Journal Article

Ethylene-promoted Elongation: an Adaptation to Submergence Stress

Michael B. Jackson

in Annals of Botany

Published on behalf of The Annals of Botany Company

Volume 101, issue 2, pages 229-248
Published in print January 2008 | ISSN: 0305-7364
Published online October 2007 | e-ISSN: 1095-8290 | DOI: http://dx.doi.org/10.1093/aob/mcm237
Ethylene-promoted Elongation: an Adaptation to Submergence Stress

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  • Ecology and Conservation
  • Evolutionary Biology
  • Plant Sciences and Forestry

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Background

A sizeable minority of taxa is successful in areas prone to submergence. Many such plants elongate with increased vigour when underwater. This helps to restore contact with the aerial environment by shortening the duration of inundation. Poorly adapted species are usually incapable of this underwater escape.

Scope

Evidence implicating ethylene as the principal factor initiating fast underwater elongation by leaves or stems is evaluated comprehensively along with its interactions with other hormones and gases. These interactions make up a sequence of events that link the perception of submergence to a prompt acceleration of extension. The review encompasses whole plant physiology, cell biology and molecular genetics. It includes assessments of how submergence threatens plant life and of the extent to which the submergence escape demonstrably improves the likelihood of survival.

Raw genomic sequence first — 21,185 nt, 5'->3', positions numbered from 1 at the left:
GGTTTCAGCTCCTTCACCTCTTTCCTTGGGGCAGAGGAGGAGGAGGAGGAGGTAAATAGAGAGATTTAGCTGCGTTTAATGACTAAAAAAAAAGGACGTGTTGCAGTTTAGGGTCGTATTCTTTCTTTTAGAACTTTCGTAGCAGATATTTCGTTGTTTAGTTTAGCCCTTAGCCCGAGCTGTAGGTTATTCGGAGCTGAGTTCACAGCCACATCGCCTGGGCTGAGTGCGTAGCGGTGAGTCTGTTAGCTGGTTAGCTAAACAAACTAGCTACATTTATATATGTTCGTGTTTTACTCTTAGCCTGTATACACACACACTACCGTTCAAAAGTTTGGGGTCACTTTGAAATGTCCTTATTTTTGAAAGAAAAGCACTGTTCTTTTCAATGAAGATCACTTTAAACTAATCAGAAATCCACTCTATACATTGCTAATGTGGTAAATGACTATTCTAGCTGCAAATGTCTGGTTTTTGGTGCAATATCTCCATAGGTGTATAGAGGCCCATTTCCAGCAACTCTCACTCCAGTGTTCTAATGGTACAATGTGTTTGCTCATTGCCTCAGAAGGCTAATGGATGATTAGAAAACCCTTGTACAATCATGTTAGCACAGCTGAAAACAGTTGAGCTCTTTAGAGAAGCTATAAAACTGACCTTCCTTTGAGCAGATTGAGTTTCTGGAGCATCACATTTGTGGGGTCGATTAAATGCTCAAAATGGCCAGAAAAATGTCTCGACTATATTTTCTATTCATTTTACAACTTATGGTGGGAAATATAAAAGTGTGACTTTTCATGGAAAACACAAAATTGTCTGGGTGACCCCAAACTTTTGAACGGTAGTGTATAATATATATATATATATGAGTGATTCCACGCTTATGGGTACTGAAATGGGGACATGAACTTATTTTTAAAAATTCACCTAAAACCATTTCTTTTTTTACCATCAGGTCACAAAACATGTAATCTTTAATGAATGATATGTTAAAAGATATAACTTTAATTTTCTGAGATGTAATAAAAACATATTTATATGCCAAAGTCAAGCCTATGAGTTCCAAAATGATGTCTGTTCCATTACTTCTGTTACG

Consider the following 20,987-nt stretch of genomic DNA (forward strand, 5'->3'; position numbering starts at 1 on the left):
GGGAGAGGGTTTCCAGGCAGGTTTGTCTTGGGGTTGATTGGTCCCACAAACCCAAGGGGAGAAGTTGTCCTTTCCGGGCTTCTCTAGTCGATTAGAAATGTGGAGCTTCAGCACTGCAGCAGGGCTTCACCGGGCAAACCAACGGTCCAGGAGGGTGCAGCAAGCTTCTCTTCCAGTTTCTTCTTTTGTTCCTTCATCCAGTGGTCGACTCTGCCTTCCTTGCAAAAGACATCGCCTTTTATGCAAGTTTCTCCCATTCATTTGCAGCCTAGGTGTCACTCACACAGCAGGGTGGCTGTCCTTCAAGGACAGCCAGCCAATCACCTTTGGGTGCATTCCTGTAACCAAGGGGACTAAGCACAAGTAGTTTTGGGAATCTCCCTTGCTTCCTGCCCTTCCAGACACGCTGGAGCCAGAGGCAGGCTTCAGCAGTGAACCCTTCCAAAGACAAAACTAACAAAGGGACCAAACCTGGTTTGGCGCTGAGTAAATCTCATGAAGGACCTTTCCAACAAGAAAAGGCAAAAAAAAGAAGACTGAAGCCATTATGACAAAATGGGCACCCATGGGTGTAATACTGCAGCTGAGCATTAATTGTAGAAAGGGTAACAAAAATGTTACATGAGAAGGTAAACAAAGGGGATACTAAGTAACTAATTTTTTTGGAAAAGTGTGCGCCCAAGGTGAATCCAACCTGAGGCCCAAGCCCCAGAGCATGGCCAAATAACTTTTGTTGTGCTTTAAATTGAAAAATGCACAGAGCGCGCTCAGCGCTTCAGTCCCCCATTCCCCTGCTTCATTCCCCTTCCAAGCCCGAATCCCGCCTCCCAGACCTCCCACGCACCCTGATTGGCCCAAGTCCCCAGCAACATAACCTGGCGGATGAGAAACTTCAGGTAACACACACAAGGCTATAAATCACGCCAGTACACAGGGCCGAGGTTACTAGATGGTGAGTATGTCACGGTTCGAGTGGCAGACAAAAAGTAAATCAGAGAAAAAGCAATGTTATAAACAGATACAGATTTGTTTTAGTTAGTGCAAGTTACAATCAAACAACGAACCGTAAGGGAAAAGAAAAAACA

Conclusions

Experimental testing over many years establishes ethylene-promoted underwater extension as one of the most convincing examples of hormone-mediated stress adaptation by plants. The research has utilized a wide range of species that includes numerous angiosperms, a fern and a liverwort. It has also benefited from detailed physiological and molecular studies of underwater elongation by rice (Oryza sativa) and the marsh dock (Rumex palustris). Despite complexities and interactions, the work reveals that the signal transduction pathway is initiated by the simple expediency of physical entrapment of ethylene within growing cells by a covering of water.

Keywords: Adaptation; aquatic plants; ethylene; flooding; growth; hypoxia; plant hormones; signal transduction; stress; submergence; review; rice

Journal Article.  16054 words.  Illustrated.

Subjects: Ecology and Conservation ; Evolutionary Biology ; Plant Sciences and Forestry

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